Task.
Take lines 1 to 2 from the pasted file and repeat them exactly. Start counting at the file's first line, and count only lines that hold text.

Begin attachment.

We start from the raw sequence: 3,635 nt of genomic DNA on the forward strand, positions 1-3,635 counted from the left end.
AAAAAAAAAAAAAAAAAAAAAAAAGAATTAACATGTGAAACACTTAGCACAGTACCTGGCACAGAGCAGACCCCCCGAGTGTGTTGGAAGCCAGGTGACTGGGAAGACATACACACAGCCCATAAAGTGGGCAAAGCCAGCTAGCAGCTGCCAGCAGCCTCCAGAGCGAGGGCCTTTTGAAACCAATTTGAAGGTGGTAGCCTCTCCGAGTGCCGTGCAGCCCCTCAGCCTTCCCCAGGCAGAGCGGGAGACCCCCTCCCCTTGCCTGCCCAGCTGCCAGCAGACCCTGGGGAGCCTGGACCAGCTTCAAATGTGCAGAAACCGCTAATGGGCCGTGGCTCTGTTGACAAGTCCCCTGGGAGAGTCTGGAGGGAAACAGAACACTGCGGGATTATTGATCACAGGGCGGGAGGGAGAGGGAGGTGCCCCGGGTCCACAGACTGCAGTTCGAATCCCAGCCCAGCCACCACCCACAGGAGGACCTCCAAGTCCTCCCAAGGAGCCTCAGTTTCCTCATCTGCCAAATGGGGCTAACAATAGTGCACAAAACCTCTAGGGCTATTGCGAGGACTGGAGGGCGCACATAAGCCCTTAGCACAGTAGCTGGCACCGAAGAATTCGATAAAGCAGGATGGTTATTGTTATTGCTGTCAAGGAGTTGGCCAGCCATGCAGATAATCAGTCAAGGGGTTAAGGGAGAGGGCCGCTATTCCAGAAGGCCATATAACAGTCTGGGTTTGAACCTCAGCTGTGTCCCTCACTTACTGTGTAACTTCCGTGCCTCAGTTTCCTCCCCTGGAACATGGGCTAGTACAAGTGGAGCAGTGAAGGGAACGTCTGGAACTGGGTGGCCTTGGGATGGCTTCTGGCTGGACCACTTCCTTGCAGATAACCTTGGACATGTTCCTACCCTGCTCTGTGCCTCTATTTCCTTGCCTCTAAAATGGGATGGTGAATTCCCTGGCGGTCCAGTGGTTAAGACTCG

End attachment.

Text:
We start from the raw sequence: 3,635 nt of genomic DNA on the forward strand, positions 1-3,635 counted from the left end.
AAAAAAAAAAAAAAAAAAAAAAAAGAATTAACATGTGAAACACTTAGCACAGTACCTGGCACAGAGCAGACCCCCCGAGTGTGTTGGAAGCCAGGTGACTGGGAAGACATACACACAGCCCATAAAGTGGGCAAAGCCAGCTAGCAGCTGCCAGCAGCCTCCAGAGCGAGGGCCTTTTGAAACCAATTTGAAGGTGGTAGCCTCTCCGAGTGCCGTGCAGCCCCTCAGCCTTCCCCAGGCAGAGCGGGAGACCCCCTCCCCTTGCCTGCCCAGCTGCCAGCAGACCCTGGGGAGCCTGGACCAGCTTCAAATGTGCAGAAACCGCTAATGGGCCGTGGCTCTGTTGACAAGTCCCCTGGGAGAGTCTGGAGGGAAACAGAACACTGCGGGATTATTGATCACAGGGCGGGAGGGAGAGGGAGGTGCCCCGGGTCCACAGACTGCAGTTCGAATCCCAGCCCAGCCACCACCCACAGGAGGACCTCCAAGTCCTCCCAAGGAGCCTCAGTTTCCTCATCTGCCAAATGGGGCTAACAATAGTGCACAAAACCTCTAGGGCTATTGCGAGGACTGGAGGGCGCACATAAGCCCTTAGCACAGTAGCTGGCACCGAAGAATTCGATAAAGCAGGATGGTTATTGTTATTGCTGTCAAGGAGTTGGCCAGCCATGCAGATAATCAGTCAAGGGGTTAAGGGAGAGGGCCGCTATTCCAGAAGGCCATATAACAGTCTGGGTTTGAACCTCAGCTGTGTCCCTCACTTACTGTGTAACTTCCGTGCCTCAGTTTCCTCCCCTGGAACATGGGCTAGTACAAGTGGAGCAGTGAAGGGAACGTCTGGAACTGGGTGGCCTTGGGATGGCTTCTGGCTGGACCACTTCCTTGCAGATAACCTTGGACATGTTCCTACCCTGCTCTGTGCCTCTATTTCCTTGCCTCTAAAATGGGATGGTGAATTCCCTGGCGGTCCAGTGGTTAAGACTCG